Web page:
for i in range(n):
        inputX, inputY = rr(x), rr(y)
        b = max(0, inputX - z)
        t = min(inputX + z, x)
        l = max(0, inputY - z)
        r = min(inputY + z, y)
        for i in range(b, t):
            rows[i][l:r] = map(inc, rows[i][l:r])
    for i in range(x):
      rows[i] = map(sat, rows[i])

Also, since we all seem to be hacking around with variations, here's my test harness to compare speeds: (improved by ChristopheD)

def timing(f,x,y,z,n):
    fn = "%s(%d,%d,%d,%d)" % (f.__name__, x, y, z, n)
    ctx = "from __main__ import %s" % f.__name__ 
    results = timeit.Timer(fn, ctx).timeit(10)
    return "%4.4s: %.3f" % (f.__name__, results / 10.0)

if __name__ == "__main__":
    print timing(f, 1024, 1024, 400, 75)
    #add more here.
share|improve this question
    
I don't know if you've tried, but how about using map to replace the two outer for loops ? map is faster than for loops. –  Andrei Tanasescu Mar 21 '10 at 21:32
    
@Andrei -- I can't wrap my head around how I could replace the 'middle' for loop with a list comprehension/map -- main reason is I only wish to update a subset of both the lists at once. (the [l:r] statement) Post updated with a map() replacing the outer for –  J.J. Mar 21 '10 at 22:18
    
Also, try to always use xrange instead of range. In my experience, it's always faster. You may win a few ms –  Romuald Brunet Mar 21 '10 at 22:54
    
yep, use xrange for iterating. range for when you need a list containing points in the given range :D –  Wallacoloo Mar 21 '10 at 22:59
1  
@J.J.: your timings will get polluted by background noise. Use the timeit module. I'll add an example of its usage to my answer. –  ChristopheD Mar 21 '10 at 23:56

5 Answers 5

up vote 2 down vote accepted

On my (slow-ish;-) first-day Macbook Air, 1.6GHz Core 2 Duo, system Python 2.5 on MacOSX 10.5, after saving your code in op.py I see the following timings:

$ python -mtimeit -s'import op' 'op.f1()'
10 loops, best of 3: 5.58 sec per loop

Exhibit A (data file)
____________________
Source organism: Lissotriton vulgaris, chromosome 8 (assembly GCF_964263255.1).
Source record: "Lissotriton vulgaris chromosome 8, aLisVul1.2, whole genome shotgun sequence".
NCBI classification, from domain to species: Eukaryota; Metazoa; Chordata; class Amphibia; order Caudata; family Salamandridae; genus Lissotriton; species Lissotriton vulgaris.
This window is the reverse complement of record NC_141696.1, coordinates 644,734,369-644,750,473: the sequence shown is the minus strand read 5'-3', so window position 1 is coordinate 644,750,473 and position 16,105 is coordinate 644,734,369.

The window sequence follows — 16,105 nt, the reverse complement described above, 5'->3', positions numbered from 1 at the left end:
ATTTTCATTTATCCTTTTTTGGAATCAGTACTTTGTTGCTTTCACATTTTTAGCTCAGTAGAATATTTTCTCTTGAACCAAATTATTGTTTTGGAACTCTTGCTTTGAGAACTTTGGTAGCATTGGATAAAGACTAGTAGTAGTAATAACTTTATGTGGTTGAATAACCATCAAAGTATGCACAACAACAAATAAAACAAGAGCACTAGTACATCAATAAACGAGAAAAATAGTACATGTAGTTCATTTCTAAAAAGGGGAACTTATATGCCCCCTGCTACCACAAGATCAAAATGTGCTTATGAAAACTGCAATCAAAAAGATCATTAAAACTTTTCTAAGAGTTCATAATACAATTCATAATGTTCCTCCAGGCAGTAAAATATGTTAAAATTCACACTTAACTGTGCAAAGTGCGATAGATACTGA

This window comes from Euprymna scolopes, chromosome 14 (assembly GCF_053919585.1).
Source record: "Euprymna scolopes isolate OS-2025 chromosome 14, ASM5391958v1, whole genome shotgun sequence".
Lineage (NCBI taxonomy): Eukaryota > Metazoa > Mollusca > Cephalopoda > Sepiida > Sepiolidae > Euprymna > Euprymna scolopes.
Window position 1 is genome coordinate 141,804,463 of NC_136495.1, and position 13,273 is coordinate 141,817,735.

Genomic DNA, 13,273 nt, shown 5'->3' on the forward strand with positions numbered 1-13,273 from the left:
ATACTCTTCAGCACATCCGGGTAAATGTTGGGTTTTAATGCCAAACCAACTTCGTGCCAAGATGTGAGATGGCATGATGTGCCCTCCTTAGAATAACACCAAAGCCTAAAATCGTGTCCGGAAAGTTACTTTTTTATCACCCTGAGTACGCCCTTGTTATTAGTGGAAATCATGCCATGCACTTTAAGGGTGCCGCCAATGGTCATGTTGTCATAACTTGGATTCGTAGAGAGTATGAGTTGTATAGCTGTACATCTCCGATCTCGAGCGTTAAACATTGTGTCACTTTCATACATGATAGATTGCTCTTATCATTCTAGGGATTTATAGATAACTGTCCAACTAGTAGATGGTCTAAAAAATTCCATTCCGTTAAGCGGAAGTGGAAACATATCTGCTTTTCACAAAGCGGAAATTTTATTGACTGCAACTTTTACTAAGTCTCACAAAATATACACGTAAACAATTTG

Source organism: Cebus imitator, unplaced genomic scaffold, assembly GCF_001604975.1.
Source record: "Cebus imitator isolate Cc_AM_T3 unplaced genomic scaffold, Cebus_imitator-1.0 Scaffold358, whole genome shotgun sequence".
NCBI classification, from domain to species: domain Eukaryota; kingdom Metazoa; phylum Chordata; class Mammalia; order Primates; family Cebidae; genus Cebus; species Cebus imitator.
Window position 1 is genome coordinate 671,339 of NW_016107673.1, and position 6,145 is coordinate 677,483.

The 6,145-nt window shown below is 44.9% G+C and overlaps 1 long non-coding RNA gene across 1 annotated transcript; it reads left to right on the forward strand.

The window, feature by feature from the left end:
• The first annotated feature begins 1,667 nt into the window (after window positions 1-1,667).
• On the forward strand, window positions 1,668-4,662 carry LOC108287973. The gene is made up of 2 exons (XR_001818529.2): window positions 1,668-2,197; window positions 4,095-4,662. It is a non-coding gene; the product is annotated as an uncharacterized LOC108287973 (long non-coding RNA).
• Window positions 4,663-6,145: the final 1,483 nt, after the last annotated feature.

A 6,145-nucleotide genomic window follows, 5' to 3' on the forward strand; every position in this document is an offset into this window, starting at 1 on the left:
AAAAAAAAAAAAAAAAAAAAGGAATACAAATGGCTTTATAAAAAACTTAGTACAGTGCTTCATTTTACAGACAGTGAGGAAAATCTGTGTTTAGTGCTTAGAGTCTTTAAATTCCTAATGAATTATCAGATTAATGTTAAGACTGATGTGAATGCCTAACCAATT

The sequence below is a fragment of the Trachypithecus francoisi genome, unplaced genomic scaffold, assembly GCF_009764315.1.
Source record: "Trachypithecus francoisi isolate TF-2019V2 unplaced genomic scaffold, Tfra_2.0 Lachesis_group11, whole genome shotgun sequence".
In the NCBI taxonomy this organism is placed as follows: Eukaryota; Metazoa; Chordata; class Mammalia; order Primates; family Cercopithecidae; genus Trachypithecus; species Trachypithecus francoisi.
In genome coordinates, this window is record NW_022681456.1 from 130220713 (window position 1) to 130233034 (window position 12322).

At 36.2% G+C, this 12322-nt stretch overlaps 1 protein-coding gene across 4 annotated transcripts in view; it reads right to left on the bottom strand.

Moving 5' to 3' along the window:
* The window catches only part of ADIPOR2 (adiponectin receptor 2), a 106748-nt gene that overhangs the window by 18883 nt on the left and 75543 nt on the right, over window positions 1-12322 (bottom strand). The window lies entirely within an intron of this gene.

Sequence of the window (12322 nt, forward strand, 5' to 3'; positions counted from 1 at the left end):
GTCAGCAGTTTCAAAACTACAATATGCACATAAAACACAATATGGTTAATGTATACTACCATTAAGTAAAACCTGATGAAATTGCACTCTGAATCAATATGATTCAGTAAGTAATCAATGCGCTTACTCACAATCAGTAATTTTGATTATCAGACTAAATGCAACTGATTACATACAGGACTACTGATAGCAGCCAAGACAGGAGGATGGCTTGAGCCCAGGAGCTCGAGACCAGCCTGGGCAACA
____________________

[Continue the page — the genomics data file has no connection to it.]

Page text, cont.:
$ python -mtimeit -s'import op' 'op.f2()'
10 loops, best of 3: 3.15 sec per loop

So, my machine is slower than yours by a factor of a bit more than 1.9.

The fastest code I have for this task is:

def f3(x=x,y=y,n=n,z=z):
    rows = [[0]*y for i in range(x)]
    rr = random.randrange
    inc = (1).__add__
    sat = (0xff).__and__

    for i in range(n):
        inputX, inputY = rr(x), rr(y)
        b = max(0, inputX - z)
        t = min(inputX + z, x)
        l = max(0, inputY - z)
        r = min(inputY + z, y)
        for i in range(b, t):
            rows[i][l:r] = map(inc, rows[i][l:r])
    for i in range(x):
      rows[i] = map(sat, rows[i])

which times as:

$ python -mtimeit -s'import op' 'op.f3()'
10 loops, best of 3: 3 sec per loop

so, a very modest speedup, projecting to more than 1.5 seconds on your machine - well above the 1.0 you're aiming for:-(.

With a simple C-coded extensions, exte.c...:

#include "Python.h"

static PyObject*
dopoint(PyObject* self, PyObject* args)
{
    int x, y, z, px, py;
    int b, t, l, r;
    int i, j;
    PyObject* rows;

    if(!PyArg_ParseTuple(args, "iiiiiO",
                         &x, &y, &z, &px, &py, &rows
        ))
        return 0;

    b = px - z;
    if (b < 0) b = 0;
    t = px + z;
    if (t > x) t = x;
    l = py - z;
    if (l < 0) l = 0;
    r = py + z;
    if (r > y) r = y;

    for(i = b; i < t; ++i) {
        PyObject* row = PyList_GetItem(rows, i);
        for(j = l; j < r; ++j) {
            PyObject* pyitem = PyList_GetItem(row, j);
            long item = PyInt_AsLong(pyitem);
            if (item < 255) {
                PyObject* newitem = PyInt_FromLong(item + 1);
                PyList_SetItem(row, j, newitem);
            }
        }
    }

    Py_RETURN_NONE;
}

static PyMethodDef exteMethods[] = {
    {"dopoint", dopoint, METH_VARARGS, "process a point"},
    {0}
};

void
initexte()
{
    Py_InitModule("exte", exteMethods);
}

(note: I haven't checked it carefully -- I think it doesn't leak memory due to the correct interplay of reference stealing and borrowing, but it should be code inspected very carefully before being put in production;-), we could do

import exte
def f4(x=x,y=y,n=n,z=z):
    rows = [[0]*y for i in range(x)]
    rr = random.randrange

    for i in range(n):
        inputX, inputY = rr(x), rr(y)
        exte.dopoint(x, y, z, inputX, inputY, rows)

and the timing

$ python -mtimeit -s'import op' 'op.f4()'
10 loops, best of 3: 345 msec per loop

shows an acceleration of 8-9 times, which should put you in the ballpark you desire. I've seen a comment saying you don't want any third-party extension, but, well, this tiny extension you could make entirely your own;-). ((Not sure what licensing conditions apply to code on Stack Overflow, but I'll be glad to re-release this under the Apache 2 license or the like, if you need that;-)).

share|improve this answer